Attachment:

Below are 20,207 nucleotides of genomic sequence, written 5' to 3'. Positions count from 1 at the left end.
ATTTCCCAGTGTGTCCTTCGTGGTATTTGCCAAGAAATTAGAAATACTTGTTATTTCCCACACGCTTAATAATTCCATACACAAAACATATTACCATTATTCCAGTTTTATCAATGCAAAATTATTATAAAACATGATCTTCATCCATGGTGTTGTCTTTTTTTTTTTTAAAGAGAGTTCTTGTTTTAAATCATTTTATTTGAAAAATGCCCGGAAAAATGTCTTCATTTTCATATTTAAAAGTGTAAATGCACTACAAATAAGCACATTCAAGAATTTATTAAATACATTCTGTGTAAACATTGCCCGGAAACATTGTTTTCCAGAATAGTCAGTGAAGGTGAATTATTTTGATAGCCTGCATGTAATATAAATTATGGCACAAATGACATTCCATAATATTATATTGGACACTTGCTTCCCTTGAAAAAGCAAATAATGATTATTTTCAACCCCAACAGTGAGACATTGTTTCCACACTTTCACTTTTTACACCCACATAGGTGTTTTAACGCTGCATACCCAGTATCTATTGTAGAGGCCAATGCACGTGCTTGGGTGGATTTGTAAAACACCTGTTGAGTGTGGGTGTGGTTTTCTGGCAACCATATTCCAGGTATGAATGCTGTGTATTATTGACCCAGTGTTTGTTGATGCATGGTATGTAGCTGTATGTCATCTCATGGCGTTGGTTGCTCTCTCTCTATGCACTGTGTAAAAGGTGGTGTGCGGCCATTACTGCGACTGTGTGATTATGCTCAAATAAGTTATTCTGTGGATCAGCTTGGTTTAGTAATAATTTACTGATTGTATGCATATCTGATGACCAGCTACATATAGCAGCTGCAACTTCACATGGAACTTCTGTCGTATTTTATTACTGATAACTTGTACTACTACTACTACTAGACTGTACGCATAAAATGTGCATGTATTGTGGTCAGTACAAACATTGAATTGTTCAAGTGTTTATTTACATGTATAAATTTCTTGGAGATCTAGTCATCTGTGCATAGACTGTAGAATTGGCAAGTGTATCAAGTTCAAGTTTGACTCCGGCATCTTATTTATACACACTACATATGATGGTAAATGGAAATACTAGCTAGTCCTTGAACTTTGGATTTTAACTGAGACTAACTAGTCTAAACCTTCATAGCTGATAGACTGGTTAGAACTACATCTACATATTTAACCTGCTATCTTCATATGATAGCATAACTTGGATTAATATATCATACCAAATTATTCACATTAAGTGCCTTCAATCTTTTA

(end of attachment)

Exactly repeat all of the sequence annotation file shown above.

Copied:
Below are 20,207 nucleotides of genomic sequence, written 5' to 3'. Positions count from 1 at the left end.
ATTTCCCAGTGTGTCCTTCGTGGTATTTGCCAAGAAATTAGAAATACTTGTTATTTCCCACACGCTTAATAATTCCATACACAAAACATATTACCATTATTCCAGTTTTATCAATGCAAAATTATTATAAAACATGATCTTCATCCATGGTGTTGTCTTTTTTTTTTTTAAAGAGAGTTCTTGTTTTAAATCATTTTATTTGAAAAATGCCCGGAAAAATGTCTTCATTTTCATATTTAAAAGTGTAAATGCACTACAAATAAGCACATTCAAGAATTTATTAAATACATTCTGTGTAAACATTGCCCGGAAACATTGTTTTCCAGAATAGTCAGTGAAGGTGAATTATTTTGATAGCCTGCATGTAATATAAATTATGGCACAAATGACATTCCATAATATTATATTGGACACTTGCTTCCCTTGAAAAAGCAAATAATGATTATTTTCAACCCCAACAGTGAGACATTGTTTCCACACTTTCACTTTTTACACCCACATAGGTGTTTTAACGCTGCATACCCAGTATCTATTGTAGAGGCCAATGCACGTGCTTGGGTGGATTTGTAAAACACCTGTTGAGTGTGGGTGTGGTTTTCTGGCAACCATATTCCAGGTATGAATGCTGTGTATTATTGACCCAGTGTTTGTTGATGCATGGTATGTAGCTGTATGTCATCTCATGGCGTTGGTTGCTCTCTCTCTATGCACTGTGTAAAAGGTGGTGTGCGGCCATTACTGCGACTGTGTGATTATGCTCAAATAAGTTATTCTGTGGATCAGCTTGGTTTAGTAATAATTTACTGATTGTATGCATATCTGATGACCAGCTACATATAGCAGCTGCAACTTCACATGGAACTTCTGTCGTATTTTATTACTGATAACTTGTACTACTACTACTACTAGACTGTACGCATAAAATGTGCATGTATTGTGGTCAGTACAAACATTGAATTGTTCAAGTGTTTATTTACATGTATAAATTTCTTGGAGATCTAGTCATCTGTGCATAGACTGTAGAATTGGCAAGTGTATCAAGTTCAAGTTTGACTCCGGCATCTTATTTATACACACTACATATGATGGTAAATGGAAATACTAGCTAGTCCTTGAACTTTGGATTTTAACTGAGACTAACTAGTCTAAACCTTCATAGCTGATAGACTGGTTAGAACTACATCTACATATTTAACCTGCTATCTTCATATGATAGCATAACTTGGATTAATATATCATACCAAATTATTCACATTAAGTGCCTTCAATCTTTTA